We All Make Them
Promises punctuate our professional and private lives. They are mostly small, with big ones intermingled, but nevertheless all are promises -- or at least seem to be. We could make many e promises on any given day, such as:
- Let’s do lunch; I will call you.
- I’ll send you a copy of the article.
- Send me the draft report; I’ll give you my comments.
- I’ll draft the minutes; you will have them within three days.
- Don’t worry about the sizes of the structural columns; I’ll check the calculations.
- I’ll contact the EPA and get back to you.
Do We Keep Them?
However, informed by experience, we gradually learn that there are “promises” and there are promises. The former are just words and the latter are commitments to action; are as good as done.
We might argue that breaking small promises is not a significant issue. Small promises are in the gray area. Perhaps. After all, there are no explicit “small promises” principles, canons, or guidelines in the various ethics codes governing engineering professional practice. The immediate consequence of any unfilled small promise, such as not arranging lunch or not sending an article, is usually small. Furthermore, our technically based profession is built on a rational foundation of science and technology. Small, interpersonal failings would seem to pale in importance to the hard science and technology that we engineers wield. After all, what really counts is technical competence.
Strive to Earn Trust
However, having opportunities to effectively apply our technology in the form of products and services that others are willing to pay for or invest in requires developing a web of mutually trustful relationships with co-workers, business partners, clients, owners, elected officials, regulators, and other stakeholders. Clearly, major transgressions are likely to permanently shatter trust or prevent it from occurring.
However, and this is the point of this essay, cumulative small lapses can have the same effect. They gradually exclude us from the web of those who have faith and confidence in each other and, as a consequence, we miss out on engineering, managing, and leading opportunities.
Talk is cheap to some of the people we encounter as evidenced by the lavish way they dispense words. Enthusiasm abounds, ideas flow, proposals are presented, and promises are made. However, experience with these individuals gradually reveals that promises, big and small, are not kept. While we may continue contact with the “talkers,” they are not likely to be part of our trusted circle of colleagues. We begin to question their engineering, management, and leadership competency.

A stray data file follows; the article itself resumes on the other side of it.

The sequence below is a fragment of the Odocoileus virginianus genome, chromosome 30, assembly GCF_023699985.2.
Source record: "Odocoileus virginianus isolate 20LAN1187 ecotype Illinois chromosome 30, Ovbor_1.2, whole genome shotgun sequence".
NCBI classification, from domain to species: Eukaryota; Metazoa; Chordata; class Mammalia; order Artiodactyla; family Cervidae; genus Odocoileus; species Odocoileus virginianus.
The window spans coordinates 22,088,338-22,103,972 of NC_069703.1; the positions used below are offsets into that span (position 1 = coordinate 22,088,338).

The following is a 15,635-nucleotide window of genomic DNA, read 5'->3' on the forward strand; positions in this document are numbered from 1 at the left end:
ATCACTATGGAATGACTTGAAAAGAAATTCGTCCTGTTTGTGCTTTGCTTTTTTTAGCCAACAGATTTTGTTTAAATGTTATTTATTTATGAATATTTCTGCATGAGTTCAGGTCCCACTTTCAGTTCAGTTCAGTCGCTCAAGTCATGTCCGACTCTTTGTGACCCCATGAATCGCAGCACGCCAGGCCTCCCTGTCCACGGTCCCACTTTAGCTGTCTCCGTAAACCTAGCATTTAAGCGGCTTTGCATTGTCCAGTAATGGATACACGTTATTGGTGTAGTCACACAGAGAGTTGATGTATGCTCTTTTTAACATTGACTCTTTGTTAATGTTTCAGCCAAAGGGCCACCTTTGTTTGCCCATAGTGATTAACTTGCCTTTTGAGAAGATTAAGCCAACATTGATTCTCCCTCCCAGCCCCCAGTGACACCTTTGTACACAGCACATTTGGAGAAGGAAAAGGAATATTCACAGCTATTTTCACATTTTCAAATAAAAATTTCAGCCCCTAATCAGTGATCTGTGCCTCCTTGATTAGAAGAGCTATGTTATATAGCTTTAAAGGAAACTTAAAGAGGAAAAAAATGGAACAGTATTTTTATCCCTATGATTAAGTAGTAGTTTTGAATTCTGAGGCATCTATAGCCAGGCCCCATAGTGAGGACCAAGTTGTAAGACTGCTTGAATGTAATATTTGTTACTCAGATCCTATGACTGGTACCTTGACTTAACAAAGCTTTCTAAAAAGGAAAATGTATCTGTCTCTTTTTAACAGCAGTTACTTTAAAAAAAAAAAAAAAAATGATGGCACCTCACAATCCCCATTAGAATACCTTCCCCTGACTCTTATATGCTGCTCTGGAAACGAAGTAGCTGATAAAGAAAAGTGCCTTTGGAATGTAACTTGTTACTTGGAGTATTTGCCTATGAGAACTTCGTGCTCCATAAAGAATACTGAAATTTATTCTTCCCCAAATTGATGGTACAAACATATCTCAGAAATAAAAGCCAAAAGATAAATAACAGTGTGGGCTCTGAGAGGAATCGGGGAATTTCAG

Successful manufacture or building of a product, structure, facility, or system requires a careful synthesis of components. The size of any component doesn’t necessarily determine its importance. Recall the innocuous O-rings that precipitated the 1986 space shuttle Challenger disaster and the deceptively simple, small hanger rod and box beam connections that caused the fatal 1981 Kansas City Hyatt walkway collapse.
Similarly, successful development of mutually trustful relationships demands attention to both the big picture and the little details. Trust is built piece-by-piece; some pieces are large but many are small. By keeping small promises, we build big relationships.
Another way of stating that we are in the engineering profession, a service profession, is to say that we are in the trust business. Most of the individuals and organizations that we serve and interact with do not understand much of what we do; that’s why they retain us. However, they do recognize and feel broken promises, big or small. Broken promises erode trust which, in turn, brings our competence into question.
We engineers should strive to earn the trust of co-workers, business partners, clients, owners, elected officials, regulators, and other stakeholders. Keeping promises, including little ones, is essential to trustful relationships. My advice: DWYSYWD, that is, Do What You Said You Would Do. And like many sound living principles, this one goes way back. For example, 3000 years ago King Solomon (Ecclesiastes 5:5) is traditionally credited with saying “It is better not to vow than to make a vow and not fulfill it.”
Walesh, S. G. 2012. Engineering Your Future: The Professional Practice of Engineering. John Wiley & Sons, Hoboken, NJ.
Images: Pixabay and Pexels
I welcome opportunities to speak, teach, conduct workshops, and collaborate about any aspect of earning trust and related topics such as ethics, personal time management, and marketing. Contact me at firstname.lastname@example.org or 219-242-1704.
I’ve helped many engineering-oriented business, government, and academic organizations with education and training.
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